Home > Uncategorized > Reason #13 to Pick a New State Superintendent: Being Damned

Reason #13 to Pick a New State Superintendent: Being Damned

June 8, 2014

I probably committed to this list of 20 reasons to elect a new state superintendent too soon. For one thing, I have inadvertently crowd sourced more ideas than that. People keep messaging me more ideas. I have been reminded of posts that I wrote many moons ago. I have been reminded of things that I missed along the way. I’ve been able to combine some ideas, but there will definitely be an overflow column along the way.

A second reason is that I’m trying to make this more than a series highlighting some of my favorite posts from the past 27 months. Since I tend to write these when I’m frustrated, none are really my favorites. There are some that are more important than others, though. Rather, I’m trying to highlight the impact of some of the bad decisions that have plagued public education for lo these many years. And while I’m using old material to do so, I am trying to add something new to each post. I don’t want this series to be like a long-running sitcom clip show because we’ve hit some milestone (although my 500th post should be coming up later this summer).

These are taking time, and I’m still finding, after the fact, that there are things I wish I had said. I left out of my discussion of VAM the fact that the American Statistical Association came out with a strong statement critical of this concept.

In recent years, use of VAMs has become more prevalent, perhaps because these models are viewed as more objective or authoritative than other types of information. Also referred to as value-added assessment (VAA) models, VAMs attempt to measure the value a teacher adds to student-achievement growth by analyzing changes in standardized test scores.

In response to the growing use of VAMs, including in high-stakes decisions such as determining compensation, evaluating and ranking teachers, hiring or dismissing teachers, awarding tenure and closing schools, the ASA position statement makes the following recommendations:

• The ASA endorses wise use of data, statistical models and designed experiments for improving the quality of education.

• VAMs are complex statistical models, and high-level statistical expertise is needed to develop the models and interpret their results.

• Estimates from VAMs should always be accompanied by measures of precision and a discussion of the assumptions and possible limitations of the model.

• VAMs should be viewed within the context of quality improvement, which distinguishes aspects of quality that can be attributed to the system from those that can be attributed to individual teachers, teacher preparation programs or schools.

The last few posts in this series thread together pretty well. We have people who don’t know anything about teaching, testing, or Oklahoma making capricious and arbitrary decisions about standards and testing that will be used to measure teacher effectiveness. Frame that with the empty promise of $2,000 raises for teachers and today’s topic – the infamous “I’ll be damned” remark – and we have a complete argument for changing the leadership at the SDE.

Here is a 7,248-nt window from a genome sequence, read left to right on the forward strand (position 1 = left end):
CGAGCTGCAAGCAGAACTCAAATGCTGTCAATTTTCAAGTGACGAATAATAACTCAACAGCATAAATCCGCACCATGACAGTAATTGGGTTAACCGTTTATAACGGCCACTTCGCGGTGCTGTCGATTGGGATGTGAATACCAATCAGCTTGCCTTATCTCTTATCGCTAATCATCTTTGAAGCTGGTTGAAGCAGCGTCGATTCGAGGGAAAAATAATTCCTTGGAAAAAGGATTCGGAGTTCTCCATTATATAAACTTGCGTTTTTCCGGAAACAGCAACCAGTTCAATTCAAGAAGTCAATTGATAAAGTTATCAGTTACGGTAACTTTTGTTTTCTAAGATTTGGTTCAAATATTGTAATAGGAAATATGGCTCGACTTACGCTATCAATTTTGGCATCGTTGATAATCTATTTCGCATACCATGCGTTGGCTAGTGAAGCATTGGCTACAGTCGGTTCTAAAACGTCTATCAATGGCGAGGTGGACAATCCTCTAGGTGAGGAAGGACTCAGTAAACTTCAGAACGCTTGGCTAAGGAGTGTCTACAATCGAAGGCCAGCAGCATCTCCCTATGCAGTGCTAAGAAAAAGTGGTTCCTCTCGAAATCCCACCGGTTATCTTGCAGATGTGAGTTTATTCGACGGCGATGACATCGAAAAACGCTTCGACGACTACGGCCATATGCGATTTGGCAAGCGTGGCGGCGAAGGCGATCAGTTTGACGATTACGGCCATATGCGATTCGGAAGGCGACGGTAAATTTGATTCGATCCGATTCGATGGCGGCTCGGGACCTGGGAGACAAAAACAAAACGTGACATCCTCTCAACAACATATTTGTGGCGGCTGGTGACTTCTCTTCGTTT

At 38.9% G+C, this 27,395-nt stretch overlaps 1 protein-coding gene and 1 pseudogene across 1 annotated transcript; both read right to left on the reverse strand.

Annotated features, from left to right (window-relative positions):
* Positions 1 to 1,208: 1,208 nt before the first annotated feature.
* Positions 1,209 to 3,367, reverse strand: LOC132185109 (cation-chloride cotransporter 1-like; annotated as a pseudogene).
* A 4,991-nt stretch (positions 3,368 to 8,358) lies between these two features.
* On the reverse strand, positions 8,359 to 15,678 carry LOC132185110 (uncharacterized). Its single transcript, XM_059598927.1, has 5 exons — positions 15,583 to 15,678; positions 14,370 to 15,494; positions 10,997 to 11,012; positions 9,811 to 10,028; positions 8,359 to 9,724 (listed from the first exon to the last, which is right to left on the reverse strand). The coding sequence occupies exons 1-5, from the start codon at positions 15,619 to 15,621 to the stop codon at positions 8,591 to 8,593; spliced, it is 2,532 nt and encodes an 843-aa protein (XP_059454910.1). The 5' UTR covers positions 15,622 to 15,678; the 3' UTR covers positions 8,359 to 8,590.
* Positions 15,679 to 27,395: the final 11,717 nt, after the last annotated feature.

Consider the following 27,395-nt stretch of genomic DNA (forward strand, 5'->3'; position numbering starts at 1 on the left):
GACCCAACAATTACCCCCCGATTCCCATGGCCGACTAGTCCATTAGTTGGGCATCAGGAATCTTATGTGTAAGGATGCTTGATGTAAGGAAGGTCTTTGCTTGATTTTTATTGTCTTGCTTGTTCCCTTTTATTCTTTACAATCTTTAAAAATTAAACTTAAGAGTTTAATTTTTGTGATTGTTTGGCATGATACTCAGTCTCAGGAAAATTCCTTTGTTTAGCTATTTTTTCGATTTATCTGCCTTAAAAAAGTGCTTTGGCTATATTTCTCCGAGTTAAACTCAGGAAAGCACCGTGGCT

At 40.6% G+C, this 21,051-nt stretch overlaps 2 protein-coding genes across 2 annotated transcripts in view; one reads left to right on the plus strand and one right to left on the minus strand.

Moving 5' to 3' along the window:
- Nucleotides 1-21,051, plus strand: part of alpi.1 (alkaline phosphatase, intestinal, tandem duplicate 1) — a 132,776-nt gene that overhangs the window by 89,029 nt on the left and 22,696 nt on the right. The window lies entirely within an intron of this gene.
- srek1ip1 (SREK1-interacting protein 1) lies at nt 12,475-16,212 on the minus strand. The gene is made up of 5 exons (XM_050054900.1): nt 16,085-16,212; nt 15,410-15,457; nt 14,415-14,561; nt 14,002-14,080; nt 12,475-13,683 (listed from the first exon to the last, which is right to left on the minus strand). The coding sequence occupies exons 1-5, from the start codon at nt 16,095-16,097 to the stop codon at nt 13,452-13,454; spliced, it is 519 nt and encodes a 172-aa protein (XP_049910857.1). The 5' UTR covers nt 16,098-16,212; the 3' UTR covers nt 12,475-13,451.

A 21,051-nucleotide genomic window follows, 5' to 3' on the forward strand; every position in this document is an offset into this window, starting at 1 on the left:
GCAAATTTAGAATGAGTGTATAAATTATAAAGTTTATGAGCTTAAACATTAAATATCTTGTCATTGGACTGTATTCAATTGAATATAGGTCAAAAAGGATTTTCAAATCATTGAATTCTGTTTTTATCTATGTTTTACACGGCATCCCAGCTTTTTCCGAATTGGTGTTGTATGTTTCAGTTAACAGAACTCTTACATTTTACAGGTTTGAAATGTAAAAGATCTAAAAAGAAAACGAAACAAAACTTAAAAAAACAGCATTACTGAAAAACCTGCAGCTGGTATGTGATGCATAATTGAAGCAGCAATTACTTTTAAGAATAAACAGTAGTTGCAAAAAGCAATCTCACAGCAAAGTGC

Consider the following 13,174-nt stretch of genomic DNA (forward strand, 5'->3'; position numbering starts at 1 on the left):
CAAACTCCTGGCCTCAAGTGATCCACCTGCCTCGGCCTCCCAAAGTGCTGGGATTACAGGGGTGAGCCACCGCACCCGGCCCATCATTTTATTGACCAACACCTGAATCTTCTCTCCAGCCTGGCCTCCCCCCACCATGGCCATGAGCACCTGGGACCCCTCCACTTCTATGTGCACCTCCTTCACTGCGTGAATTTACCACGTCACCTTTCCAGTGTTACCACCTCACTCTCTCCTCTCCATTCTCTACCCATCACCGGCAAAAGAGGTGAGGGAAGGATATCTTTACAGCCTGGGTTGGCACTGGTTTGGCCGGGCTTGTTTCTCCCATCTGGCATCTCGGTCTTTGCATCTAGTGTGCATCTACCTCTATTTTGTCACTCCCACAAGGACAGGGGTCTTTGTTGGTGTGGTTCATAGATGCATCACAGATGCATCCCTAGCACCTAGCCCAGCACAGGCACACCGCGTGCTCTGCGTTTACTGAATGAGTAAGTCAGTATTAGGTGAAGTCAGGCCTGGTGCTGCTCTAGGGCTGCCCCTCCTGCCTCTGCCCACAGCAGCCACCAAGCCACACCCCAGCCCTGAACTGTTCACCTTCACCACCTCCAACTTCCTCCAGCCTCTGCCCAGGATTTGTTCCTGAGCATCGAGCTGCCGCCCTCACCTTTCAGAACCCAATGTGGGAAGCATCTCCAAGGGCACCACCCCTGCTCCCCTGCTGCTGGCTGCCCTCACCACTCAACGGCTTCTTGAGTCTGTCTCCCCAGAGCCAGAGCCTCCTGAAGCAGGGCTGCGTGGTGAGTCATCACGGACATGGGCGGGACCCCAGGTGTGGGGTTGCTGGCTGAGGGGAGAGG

#17 – 2K4T

#16 – Questionable Personnel Decisions

#15 – Pulling out of PARCC

#14 – Value-added Measurements

#13 – Being Damned     

“I’ll be damned if I’m going to let the unions or anyone else in the education establishment lose another generation of Oklahoma’s children.”

-Janet Barresi, November 8, 2013

If I had known in November that I’d be making this list I would’ve been certain that this one would make the top five. It’s the most glaring insult to Oklahoma’s teachers that we’ve heard from her. To be fair, when she says education establishment, she may be talking more about administrators than teachers. Still, in the real world, most people teach for a significant amount of time before coming administrators. At the time of this statement, here is what I wrote:

What offends me though, more than the rampant misidentification and straw man fallacy, is the statement after the profanity. Which of the 2,000 regular readers (or the readers who receive this as a forward in your email) think you’ve contributed to the loss of a generation of Oklahoma’s children? If I were completely honest, the language she used in that statement would be mild compared to what I really want to say.

Instead, here are my nice words.

When the SDE needed help rolling out reforms such as TLE and the Common Core, they enlisted the help of veteran educators – some through the OEA, and some through CCOSA. Think whatever you want about teacher unions, but when the SDE needed someone to do the heavy lifting, they called the OEA. And those $2,000 raises Barresi has been clamoring for at campaign whistle-stops? Those would go to the teachers who have … what was the phrase again … oh yeah, lost generations of children.

Barresi doesn’t care about Oklahoma educators or what we think. Do you remember that letter written by Broken Arrow Superintendent Dr. Jarod Mendenhall last August? No response. She came into offices swearing she would transform the SDE from a regulatory agency into a service agency. She hasn’t. It has gone exactly the opposite of that.

When speaking to her base, we’re the cause of the lost generation. When she’s speaking to us directly, we’re brave, courageous, dedicated, and innovative. Nobody is fooled anymore. This was the moment when the true Janet Barresi became undeniable. Insincere people will show their true colors eventually.

That must be why she’s taken to skipping candidate forums lately – one Friday and one today.

When she speaks in public, it goes one of two ways. Either she’ll be damned, or her face will peel off from trying so hard to pretend she respects educators.

In 16 days, we get to unburden her.

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